Written by Susannah Streeter, Senior Investment and Markets Analyst, Hargreaves Lansdown
The attractiveness of the FTSE 100 is undimmed, with the index set to flirt again with record highs in early trade. The record closing high of 7,877 is in reach, and another surge in buying could see stocks surpass the best level of 7903, seen on May 22, 2018.
Hopes that inflation will keep descending from its peak in the US, after encouraging data last week, saw Wall Street end on a Friday high, with positive vibes spilling over to Monday trades in Asia.
With British consumers flexing their spending muscle over the Christmas period and the country looking more likely to have escaped falling into recession in 2022, the waves of optimism have been lapping over the London market.
Investors appear to have fallen back in love with UK assets, after a difficult period when FTSE 100 was the wallflower among global indices. Confidence has rebounded as investors eye up China’s reopening, helping commodity stocks. A stronger than expected appetite from consumers has boosted the retail, travel and hospitality sectors, while banks are still riding the wave of higher interest rates.
Things are looking up for the UK, and the footsie is the flavour of the month, but there is a risk this could be a short-lived crush. There are still niggles of worries which could blow up about ebbing consumer and company resilience in the months to come on both sides of the Atlantic. US banks have set aside some hefty sums to cover the potential for bad debt to escalate if a recession rolls in. With the UK housing market set to turn from a quiver to a shiver as painful rate rises start to hit, confidence may start to seep away again. The snapshot of UK consumer prices due on Wednesday will be closely watched as an indicator of whether the Bank of England will judge it necessary to keep ramping up interest rates from next month.
It’s clear that more vulnerable sections of society are facing a super-tough time right now, The HL Savings & Resilience Barometer shows that three quarters of single parents have poor or very poor resilience, compared to the around a quarter of couples with children.
Global political and business leaders gathered in Davos are clearly concerned about the cost-of-living crisis and the severity of the incoming global downturn, with the issues set to take centre stage at this week’s World Economic Forum meeting. There are worries that the mounting cost of trying to mitigate the effect of painful inflation for citizens will mean there’s less for governments to spend on crucial projects to accelerate toward net zero targets. This could lead to destabilising protests, which could erode their power.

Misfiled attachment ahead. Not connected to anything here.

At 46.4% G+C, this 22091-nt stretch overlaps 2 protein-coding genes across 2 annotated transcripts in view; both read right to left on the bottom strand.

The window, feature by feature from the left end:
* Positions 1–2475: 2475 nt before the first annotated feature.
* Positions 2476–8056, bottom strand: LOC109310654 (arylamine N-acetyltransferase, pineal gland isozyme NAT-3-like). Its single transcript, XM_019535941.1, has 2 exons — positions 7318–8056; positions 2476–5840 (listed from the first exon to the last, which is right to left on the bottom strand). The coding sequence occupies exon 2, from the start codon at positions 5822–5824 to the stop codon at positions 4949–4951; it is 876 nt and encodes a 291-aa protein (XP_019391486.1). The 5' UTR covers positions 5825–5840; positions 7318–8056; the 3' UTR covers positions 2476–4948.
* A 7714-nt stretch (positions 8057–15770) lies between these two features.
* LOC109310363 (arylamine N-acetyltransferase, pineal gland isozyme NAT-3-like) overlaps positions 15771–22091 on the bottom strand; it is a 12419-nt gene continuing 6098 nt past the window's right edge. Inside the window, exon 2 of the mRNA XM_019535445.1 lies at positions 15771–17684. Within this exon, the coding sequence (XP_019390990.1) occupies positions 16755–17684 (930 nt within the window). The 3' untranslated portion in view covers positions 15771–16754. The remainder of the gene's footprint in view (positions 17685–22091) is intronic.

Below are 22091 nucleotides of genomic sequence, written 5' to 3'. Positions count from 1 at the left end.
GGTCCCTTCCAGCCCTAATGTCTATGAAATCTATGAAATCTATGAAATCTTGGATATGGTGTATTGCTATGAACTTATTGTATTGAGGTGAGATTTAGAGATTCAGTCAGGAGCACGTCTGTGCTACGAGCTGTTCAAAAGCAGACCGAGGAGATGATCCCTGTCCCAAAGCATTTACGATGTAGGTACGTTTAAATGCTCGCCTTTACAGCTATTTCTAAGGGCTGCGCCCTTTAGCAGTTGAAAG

The prospect of debating painful consumer prices and climate change with attendees who may have flown in by private jet, is likely to have deterred some world leaders from attending, conscious of how sensitive the voting public are to allegations of hypocrisy.
With the fracturing of the political landscape, once elastic supply chains turning brittle and the prospect of new trade tensions escalating, there are some hopes this event might jump-start a new circuit of networks to help find solutions. It’s highly unlikely any concrete developments will emerge from the elite’s discussions this week this week, with greenwashing criticism likely to flood in. Instead, progress is much more likely to come from the fringes of the forum.
Davos is like a Dragon’s Den on a global scale, with entrepreneurs desperately searching for investment to fund their ideas and fledgling projects. They will be trudging along the main street, where restaurants and shops have been transformed into huge stands for global brands, and will attend every event they can to drum up interest. If they succeed in finding matches, it should spark a fresh round of much needed innovation as the world grapples with the transformation to net zero and the cost-of-living drain on resources.